No post-war US president, including John F. Kennedy, holds a tighter grip of America’s political imagination than Ronald Reagan. Republicans and Democrats agree that Reagan’s presidency was ‘transformative’. For Republicans, Reagan rescued the country from decline after the disaster of Vietnam and at a time of flagging economic growth. For Democrats, he stacked the deck against ordinary Americans by cutting taxes for the richest, deregulating the labour market and liberating Wall Street.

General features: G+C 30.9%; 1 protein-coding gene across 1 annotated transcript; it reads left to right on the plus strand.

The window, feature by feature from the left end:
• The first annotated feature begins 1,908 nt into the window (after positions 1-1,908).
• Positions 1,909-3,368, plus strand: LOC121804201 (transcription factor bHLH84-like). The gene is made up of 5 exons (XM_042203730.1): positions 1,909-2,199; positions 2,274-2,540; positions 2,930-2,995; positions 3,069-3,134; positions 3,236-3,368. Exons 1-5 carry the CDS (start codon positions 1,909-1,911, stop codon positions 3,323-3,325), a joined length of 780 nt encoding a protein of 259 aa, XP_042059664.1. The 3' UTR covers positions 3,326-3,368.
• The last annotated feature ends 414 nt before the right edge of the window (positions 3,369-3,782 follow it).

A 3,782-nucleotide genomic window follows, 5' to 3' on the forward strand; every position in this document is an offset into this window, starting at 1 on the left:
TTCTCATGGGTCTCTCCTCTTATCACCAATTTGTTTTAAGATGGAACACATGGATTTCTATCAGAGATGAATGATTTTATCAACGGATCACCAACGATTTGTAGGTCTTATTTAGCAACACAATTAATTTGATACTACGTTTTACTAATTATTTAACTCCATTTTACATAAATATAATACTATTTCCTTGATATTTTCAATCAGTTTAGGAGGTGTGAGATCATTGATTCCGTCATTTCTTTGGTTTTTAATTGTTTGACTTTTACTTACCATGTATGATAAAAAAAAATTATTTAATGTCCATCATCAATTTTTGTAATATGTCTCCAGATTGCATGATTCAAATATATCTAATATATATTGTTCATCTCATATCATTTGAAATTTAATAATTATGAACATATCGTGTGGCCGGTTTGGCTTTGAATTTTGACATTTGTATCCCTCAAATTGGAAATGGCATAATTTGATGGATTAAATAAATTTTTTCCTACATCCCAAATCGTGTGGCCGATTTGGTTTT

Driving this summer from the home of a friend in Madison, Wisconsin to Brooklyn, New York, I encountered first hand the diverse effects of Reaganism. Pittsburgh, for instance, is thriving. Built by and formerly dependent on the Pennsylvania steel industry, the city is now a regional hub for advanced medical research and investment banking. Detroit, Cleveland and Philadelphia, on the other hand, all bear the scars of Reagan’s supply-side reforms. Indeed, some neighbourhoods in south Philadelphia are semi-derelict, their streets lined with gutted factory buildings and abandoned housing blocks.

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